Stevens, Danielle D. and Antonia J. Levi. Introduction to Rubrics: An Assessment Tool to Save Grading Time, Convey Effective Feedback and Promote Student Learning. Sterling, Virginia: Stylus, 2005. Print.
So far in this text, I’ve learned some important terminology for rubrics. The left hand side of a rubric is called the dimension. I always called these categories, but thinking of them as dimensions is useful for me and for students—to think about writing as layered. The top of the rubric is called scale. Usually there are 3-5 scale levels on a rubrics. These authors also recommend no more than 6-7 dimensions (and no more than a page total).
I have struggled with how to name the scale or proficiency levels. The authors have given some suggestions (based on others’ examples) such as:
- Sophisticated, competent, partly competent, not yet competent
- Exemplary, proficient, marginal, unacceptable
- Advanced, intermediate high, intermediate, novice
- Distinguished, proficient, intermediate, novice
- Excellent, competent, needs work (8-9)
These are useful; however, I still struggle with the lower proficiency wording. Words like “marginal” and “unacceptable” are accurate but can demoralize students. I like “needs work.” I’ll have to think more about wording as I create rubrics.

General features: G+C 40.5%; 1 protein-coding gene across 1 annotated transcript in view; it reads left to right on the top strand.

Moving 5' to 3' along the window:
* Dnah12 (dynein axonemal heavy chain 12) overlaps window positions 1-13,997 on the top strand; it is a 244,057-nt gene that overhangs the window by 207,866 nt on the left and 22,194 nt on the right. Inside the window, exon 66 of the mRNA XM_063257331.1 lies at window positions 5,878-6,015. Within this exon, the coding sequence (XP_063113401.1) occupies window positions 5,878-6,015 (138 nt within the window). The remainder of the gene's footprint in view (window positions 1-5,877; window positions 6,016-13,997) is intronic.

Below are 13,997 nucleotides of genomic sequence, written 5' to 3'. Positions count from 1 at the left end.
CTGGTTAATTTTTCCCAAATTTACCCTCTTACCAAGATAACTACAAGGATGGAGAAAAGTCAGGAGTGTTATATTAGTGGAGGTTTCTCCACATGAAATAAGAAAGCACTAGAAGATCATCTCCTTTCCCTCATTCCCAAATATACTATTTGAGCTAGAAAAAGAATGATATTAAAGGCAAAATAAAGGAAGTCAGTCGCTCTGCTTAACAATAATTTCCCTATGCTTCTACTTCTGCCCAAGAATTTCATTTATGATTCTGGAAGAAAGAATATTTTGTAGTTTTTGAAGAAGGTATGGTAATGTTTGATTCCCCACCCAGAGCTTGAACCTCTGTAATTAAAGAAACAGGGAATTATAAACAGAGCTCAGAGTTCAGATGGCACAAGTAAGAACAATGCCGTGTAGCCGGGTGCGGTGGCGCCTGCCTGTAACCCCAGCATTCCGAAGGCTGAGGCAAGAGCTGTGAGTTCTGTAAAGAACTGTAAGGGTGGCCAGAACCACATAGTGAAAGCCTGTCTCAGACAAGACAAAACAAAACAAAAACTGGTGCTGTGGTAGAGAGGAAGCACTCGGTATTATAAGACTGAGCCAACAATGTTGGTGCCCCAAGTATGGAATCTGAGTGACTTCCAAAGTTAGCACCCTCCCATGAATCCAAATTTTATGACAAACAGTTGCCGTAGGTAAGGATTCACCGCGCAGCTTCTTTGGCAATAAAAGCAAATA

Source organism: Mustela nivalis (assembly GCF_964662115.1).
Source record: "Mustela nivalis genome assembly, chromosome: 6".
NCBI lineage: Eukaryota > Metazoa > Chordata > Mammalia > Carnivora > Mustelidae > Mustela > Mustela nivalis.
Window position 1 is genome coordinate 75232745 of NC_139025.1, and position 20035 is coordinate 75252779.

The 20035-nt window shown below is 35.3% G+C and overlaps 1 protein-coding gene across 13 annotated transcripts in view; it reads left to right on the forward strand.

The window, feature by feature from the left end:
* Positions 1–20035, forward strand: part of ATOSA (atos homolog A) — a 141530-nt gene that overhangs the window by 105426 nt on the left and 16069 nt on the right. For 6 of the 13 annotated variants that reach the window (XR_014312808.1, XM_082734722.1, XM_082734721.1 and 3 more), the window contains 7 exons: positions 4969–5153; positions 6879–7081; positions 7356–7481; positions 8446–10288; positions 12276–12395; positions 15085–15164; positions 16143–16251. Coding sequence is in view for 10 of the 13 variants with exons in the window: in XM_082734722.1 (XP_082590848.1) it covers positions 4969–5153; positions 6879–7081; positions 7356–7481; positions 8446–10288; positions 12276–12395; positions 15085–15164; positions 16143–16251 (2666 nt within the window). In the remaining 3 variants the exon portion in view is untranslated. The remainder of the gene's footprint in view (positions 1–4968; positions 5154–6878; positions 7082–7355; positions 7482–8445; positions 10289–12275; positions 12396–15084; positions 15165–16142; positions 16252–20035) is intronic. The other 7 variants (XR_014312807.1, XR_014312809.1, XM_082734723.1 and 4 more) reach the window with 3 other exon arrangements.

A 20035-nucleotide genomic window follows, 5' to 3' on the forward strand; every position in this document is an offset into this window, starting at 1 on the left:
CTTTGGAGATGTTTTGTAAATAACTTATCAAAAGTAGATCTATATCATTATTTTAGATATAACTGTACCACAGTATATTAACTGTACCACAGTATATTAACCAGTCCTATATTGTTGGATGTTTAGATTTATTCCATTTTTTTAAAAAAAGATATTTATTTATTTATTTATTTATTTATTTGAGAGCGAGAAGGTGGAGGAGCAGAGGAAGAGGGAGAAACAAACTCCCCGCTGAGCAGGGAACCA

In chapter two, the authors discuss some research about student feedback that is pretty interesting. Evidently, students often don’t or can’t read the extensive written comments on their work (something I have suspected for many years) but they also don’t like terse comments like “needs better organization, thesis unclear,” etc. Rubrics can give common ground this way but having specific feedback but in a more objective, organize manner.
The authors give six main motivators for incorporating rubrics:
- Rubrics provide timely feedback
- Rubrics prepare students to use detailed feed back [sic].
- Rubrics encourage critical thinking.
- Rubrics facilitate communication with others.
- Rubrics help us refine our teaching methods.
- Rubrics level the playing field. (28).
I have definitely thought of some of these reasons like timely and detailed feedback. I hadn’t really thought about the critical thinking or level playing field though. It’s true that when I have used rubrics in the past, I stay focused more on the paper and its elements than on the particular student or his or her abilities, so I can see how it would help make grading more objective. Also by weighting parts of the rubrics (making content more points than paper formatting, for example), students understand what is more important but also what they need to work on.